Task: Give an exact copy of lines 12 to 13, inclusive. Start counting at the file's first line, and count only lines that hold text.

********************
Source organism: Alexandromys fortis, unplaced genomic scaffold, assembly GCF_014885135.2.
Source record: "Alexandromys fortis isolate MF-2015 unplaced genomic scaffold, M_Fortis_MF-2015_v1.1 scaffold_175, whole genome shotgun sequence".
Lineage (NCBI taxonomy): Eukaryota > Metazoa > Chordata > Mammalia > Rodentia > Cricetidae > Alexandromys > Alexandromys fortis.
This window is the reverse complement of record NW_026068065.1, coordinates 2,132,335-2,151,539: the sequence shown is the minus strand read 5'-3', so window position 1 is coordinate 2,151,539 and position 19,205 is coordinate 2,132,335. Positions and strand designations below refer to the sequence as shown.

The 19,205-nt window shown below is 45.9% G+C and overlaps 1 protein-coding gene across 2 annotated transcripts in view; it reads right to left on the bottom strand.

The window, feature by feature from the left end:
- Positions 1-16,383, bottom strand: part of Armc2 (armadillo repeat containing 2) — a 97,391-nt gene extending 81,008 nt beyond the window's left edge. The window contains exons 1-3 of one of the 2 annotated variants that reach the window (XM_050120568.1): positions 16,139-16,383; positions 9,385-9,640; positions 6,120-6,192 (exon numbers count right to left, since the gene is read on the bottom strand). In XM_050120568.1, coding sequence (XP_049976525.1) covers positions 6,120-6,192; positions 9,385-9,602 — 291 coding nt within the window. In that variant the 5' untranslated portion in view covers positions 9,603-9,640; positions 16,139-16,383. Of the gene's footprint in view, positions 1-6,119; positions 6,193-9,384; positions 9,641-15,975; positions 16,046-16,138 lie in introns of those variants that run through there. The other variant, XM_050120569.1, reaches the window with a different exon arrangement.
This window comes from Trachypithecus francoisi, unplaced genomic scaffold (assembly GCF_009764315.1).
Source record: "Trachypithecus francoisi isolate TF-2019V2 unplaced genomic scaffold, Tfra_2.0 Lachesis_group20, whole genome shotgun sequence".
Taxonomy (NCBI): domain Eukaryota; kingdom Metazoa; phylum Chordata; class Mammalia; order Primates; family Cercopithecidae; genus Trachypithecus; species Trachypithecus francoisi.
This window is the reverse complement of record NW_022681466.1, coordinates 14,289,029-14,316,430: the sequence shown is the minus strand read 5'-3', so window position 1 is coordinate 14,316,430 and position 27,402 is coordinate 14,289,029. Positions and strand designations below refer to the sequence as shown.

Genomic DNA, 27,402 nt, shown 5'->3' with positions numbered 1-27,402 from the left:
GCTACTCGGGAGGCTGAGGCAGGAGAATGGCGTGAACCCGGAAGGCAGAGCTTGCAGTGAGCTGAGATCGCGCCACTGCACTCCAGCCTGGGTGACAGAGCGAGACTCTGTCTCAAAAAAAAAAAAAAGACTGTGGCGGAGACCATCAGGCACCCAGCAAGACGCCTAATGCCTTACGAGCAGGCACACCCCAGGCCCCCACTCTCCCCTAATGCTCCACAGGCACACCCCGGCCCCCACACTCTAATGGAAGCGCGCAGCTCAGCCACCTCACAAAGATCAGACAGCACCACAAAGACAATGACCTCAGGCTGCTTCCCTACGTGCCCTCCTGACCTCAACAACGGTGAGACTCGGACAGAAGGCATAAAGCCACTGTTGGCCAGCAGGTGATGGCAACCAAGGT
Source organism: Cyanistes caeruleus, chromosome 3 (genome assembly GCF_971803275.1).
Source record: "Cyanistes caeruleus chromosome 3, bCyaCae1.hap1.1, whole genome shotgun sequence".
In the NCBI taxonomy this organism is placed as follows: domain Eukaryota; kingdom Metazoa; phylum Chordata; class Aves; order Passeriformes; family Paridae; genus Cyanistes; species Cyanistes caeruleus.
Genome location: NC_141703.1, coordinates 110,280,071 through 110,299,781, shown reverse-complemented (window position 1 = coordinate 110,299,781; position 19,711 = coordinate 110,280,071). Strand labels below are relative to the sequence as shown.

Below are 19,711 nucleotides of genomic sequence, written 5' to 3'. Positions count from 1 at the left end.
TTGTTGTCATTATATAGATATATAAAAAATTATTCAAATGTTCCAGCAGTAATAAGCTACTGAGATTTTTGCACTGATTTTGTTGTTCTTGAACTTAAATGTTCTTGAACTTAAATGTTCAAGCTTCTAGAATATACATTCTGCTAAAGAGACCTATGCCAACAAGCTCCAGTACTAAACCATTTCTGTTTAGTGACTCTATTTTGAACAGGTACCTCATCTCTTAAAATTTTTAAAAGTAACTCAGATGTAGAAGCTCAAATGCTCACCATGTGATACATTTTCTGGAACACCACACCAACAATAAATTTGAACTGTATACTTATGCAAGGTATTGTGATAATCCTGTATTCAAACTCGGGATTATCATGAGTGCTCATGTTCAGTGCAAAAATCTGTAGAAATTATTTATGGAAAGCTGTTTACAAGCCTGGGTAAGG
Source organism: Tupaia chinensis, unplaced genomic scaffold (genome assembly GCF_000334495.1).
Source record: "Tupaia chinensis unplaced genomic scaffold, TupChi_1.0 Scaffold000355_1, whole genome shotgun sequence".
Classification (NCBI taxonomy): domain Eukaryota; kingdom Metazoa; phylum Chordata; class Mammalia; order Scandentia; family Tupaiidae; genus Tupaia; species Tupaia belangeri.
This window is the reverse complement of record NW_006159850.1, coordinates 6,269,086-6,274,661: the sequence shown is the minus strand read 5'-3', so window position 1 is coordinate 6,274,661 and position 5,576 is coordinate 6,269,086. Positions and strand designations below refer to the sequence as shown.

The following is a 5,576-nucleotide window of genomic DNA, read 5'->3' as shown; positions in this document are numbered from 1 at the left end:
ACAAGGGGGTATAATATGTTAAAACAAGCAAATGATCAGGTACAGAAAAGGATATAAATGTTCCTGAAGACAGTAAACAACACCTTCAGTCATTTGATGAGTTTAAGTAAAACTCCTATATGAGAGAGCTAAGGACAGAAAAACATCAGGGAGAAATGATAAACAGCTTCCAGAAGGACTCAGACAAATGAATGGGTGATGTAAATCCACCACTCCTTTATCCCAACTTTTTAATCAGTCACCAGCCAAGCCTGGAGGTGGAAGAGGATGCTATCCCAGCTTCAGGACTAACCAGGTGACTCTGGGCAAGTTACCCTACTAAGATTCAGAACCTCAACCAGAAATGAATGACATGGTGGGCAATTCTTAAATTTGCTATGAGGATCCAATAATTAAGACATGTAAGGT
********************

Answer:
Genomic DNA, 27,402 nt, shown 5'->3' with positions numbered 1-27,402 from the left:
GCTACTCGGGAGGCTGAGGCAGGAGAATGGCGTGAACCCGGAAGGCAGAGCTTGCAGTGAGCTGAGATCGCGCCACTGCACTCCAGCCTGGGTGACAGAGCGAGACTCTGTCTCAAAAAAAAAAAAAAGACTGTGGCGGAGACCATCAGGCACCCAGCAAGACGCCTAATGCCTTACGAGCAGGCACACCCCAGGCCCCCACTCTCCCCTAATGCTCCACAGGCACACCCCGGCCCCCACACTCTAATGGAAGCGCGCAGCTCAGCCACCTCACAAAGATCAGACAGCACCACAAAGACAATGACCTCAGGCTGCTTCCCTACGTGCCCTCCTGACCTCAACAACGGTGAGACTCGGACAGAAGGCATAAAGCCACTGTTGGCCAGCAGGTGATGGCAACCAAGGT